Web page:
Afghanistan: The tribulations of child-bearing children
|Publication Date||11 December 2009|
|Cite as||IRIN, Afghanistan: The tribulations of child-bearing children, 11 December 2009, available at: http://www.refworld.org/docid/4b28a1421e.html [accessed 24 July 2017]|
|Disclaimer||This is not a UNHCR publication. UNHCR is not responsible for, nor does it necessarily endorse, its content. Any views expressed are solely those of the author or publisher and do not necessarily reflect those of UNHCR, the United Nations or its Member States.|
KANDAHAR, 11 December 2009 (IRIN) - Rabia, 14, is expecting her first child almost a year after getting married to Haji Obaidullah, aged 49, as his second wife.
"She is supposed to deliver in a few days, but this is her first visit to a health centre," said Nazia Hemat, an obstetrician at Mia Abdul Hakim Hospital in the southern province of Kandahar.
Rabia is fortunate in being able to visit the hospital: "Men often don't allow their pregnant women to go to hospitals and doctors," Ranna Tarin, director of Kandahar women's affairs department, told IRIN.
"We know young women die during pregnancy and at childbirth but we don't know how many," said Shamsuddin Tanwer, an official of the Afghan Independent Human Rights Commission (AIHRC) in Kandahar, the country's second largest city.
Afghan law sets 16 as the minimum age of marriage for a girl and 18 for a boy, but many are married at a younger age and without the genuine consent of those concerned.
According to AIHRC, 60-80 percent of all marriages are forced and/or under-age marriages.
Rabia's mother, Amina, said they married their daughter at an early age because "everybody and all parents do the same," and that "it is not good to keep a daughter at home for long; it's better she goes to her husband's home as soon as possible."
Poverty, illiteracy and lack of awareness about the dangers of early marriage are other major reasons why parents marry off their girls at a young age, according to AIHRC.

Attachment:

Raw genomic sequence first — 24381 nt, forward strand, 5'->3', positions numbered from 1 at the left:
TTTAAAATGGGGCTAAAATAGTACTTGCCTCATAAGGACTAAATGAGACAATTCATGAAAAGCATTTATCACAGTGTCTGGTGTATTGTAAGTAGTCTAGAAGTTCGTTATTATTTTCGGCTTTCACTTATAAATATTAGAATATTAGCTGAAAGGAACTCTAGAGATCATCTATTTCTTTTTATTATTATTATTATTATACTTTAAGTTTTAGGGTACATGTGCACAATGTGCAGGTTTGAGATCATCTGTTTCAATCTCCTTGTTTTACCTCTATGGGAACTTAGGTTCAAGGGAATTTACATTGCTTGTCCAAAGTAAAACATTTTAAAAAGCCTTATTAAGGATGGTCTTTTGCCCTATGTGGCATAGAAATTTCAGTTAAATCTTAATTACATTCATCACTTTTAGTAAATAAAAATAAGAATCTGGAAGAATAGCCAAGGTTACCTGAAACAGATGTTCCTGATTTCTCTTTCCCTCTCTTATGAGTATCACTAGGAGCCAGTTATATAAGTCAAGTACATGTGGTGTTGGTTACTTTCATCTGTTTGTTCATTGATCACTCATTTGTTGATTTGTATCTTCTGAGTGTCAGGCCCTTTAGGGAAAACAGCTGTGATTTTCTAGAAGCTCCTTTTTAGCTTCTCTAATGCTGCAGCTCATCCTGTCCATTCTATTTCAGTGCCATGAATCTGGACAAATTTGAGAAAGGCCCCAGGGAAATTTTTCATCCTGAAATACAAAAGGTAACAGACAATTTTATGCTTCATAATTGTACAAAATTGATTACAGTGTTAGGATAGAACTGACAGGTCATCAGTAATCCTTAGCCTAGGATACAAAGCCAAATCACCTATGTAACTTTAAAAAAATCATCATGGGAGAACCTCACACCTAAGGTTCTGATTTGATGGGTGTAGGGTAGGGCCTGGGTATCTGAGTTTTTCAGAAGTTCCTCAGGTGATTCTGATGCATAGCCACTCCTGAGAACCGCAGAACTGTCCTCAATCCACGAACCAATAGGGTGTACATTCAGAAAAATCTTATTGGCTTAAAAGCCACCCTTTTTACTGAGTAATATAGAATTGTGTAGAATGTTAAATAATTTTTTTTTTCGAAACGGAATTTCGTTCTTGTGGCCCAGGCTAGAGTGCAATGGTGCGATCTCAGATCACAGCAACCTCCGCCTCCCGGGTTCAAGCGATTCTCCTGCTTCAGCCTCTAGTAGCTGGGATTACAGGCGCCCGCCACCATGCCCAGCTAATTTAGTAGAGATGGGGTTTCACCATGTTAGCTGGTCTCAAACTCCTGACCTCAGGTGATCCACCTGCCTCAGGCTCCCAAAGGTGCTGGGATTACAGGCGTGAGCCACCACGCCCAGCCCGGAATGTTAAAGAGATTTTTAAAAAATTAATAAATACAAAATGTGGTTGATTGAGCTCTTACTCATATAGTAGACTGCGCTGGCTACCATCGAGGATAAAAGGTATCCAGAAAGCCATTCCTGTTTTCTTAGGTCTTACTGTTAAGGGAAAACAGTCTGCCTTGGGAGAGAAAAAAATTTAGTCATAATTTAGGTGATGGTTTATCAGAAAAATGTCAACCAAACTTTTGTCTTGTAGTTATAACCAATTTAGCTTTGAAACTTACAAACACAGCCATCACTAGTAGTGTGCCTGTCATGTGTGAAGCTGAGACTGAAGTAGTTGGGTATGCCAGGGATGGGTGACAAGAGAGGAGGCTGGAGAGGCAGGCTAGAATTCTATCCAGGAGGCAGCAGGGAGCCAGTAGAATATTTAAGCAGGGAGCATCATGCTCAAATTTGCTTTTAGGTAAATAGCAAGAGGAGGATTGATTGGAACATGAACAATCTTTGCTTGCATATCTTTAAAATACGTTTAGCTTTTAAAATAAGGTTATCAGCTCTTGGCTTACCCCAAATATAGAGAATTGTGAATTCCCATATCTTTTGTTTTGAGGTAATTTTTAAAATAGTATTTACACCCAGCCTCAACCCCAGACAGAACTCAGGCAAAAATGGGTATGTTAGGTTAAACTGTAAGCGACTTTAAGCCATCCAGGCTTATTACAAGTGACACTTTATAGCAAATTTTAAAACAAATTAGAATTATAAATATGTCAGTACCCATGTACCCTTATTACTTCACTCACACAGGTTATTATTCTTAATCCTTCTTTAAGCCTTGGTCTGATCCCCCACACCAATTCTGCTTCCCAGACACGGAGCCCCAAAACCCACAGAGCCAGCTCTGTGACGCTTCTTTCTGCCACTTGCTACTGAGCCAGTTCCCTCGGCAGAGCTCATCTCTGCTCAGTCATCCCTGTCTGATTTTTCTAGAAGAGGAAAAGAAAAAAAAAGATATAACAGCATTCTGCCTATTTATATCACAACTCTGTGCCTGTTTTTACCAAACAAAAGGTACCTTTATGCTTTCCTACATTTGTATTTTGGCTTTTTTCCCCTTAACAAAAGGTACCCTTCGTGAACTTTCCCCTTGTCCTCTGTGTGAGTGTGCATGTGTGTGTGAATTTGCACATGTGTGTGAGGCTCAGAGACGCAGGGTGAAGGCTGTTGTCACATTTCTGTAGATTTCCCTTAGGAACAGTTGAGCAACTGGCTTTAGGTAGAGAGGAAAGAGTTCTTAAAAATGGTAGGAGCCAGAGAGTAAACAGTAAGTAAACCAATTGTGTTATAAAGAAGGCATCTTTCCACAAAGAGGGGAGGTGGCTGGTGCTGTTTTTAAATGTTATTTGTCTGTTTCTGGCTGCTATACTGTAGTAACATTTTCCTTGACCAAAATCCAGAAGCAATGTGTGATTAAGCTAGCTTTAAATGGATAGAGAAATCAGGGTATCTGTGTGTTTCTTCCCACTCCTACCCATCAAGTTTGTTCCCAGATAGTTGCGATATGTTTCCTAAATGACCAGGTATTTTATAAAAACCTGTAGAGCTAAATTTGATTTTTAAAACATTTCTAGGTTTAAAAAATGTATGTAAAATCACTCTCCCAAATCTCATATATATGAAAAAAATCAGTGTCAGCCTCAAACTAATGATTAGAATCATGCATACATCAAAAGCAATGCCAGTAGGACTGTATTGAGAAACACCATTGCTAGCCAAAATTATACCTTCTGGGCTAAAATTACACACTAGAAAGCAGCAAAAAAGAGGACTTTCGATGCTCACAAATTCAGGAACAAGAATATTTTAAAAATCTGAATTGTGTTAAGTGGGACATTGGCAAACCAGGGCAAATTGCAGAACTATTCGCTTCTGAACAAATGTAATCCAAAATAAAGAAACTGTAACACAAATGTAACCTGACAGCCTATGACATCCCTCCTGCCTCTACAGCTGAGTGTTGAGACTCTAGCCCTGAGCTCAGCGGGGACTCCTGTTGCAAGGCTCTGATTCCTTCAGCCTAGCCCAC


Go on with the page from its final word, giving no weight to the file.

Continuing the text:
"A lot of people do not know that early marriages pose serious health and psychological risks to young girls," said Razeqa Nezami, a human rights activist. "There is also a strong misunderstanding that marrying off a daughter as early as possible is in line with Islam," she said.
In the countryside there is little awareness of, or respect for, civil law and the minimum legal age for marriage. Some suggest the government should train imams and other religious leaders to ensure marriage laws are upheld when they formalize marriages.
"When a girl goes into marriage she actually undertakes the burden and responsibilities of an adult," Malalai Nazery, a maternal health officer with the UN Children's Fund (UNICEF) in Kabul, told IRIN. "Marriage can be an abnormal and risky trajectory for a child."
Afghanistan has the second highest fertility rate in the world at 6.51 percent. For every 1,000 women in the 15-19 age-range, 121 give birth to one or more children, according to UN Population Fund (UNFPA) estimates for 2005-10. Female life expectancy in Afghanistan is 44 - one of the lowest in the world.
Afghanistan also has among the worst maternal and infant mortality rates in the world. About 25,000 mothers die every year during pregnancy, at child birth or after delivery, according to UNFPA (equivalent to 800 deaths per 100,000 women).
"Mortality and morbidity figures among mothers aged 15-19 are much higher than for women older than 19," said UNICEF's Nazery, adding that young mothers often lack awareness of the risks of pregnancy and child delivery. "Child mothers and their children are usually weak and vulnerable to diseases."
Only 14 percent of births in Afghanistan are attended by skilled health workers, according to UNFPA.
Research by the German NGO Medica Mondiale in 2004 highlighted the negative effects of early marriages in Afghanistan: "It blocks [girls] from education and any possibility of independent work. It subjects them to pregnancy and childbirth before they have reached physical maturity," it said.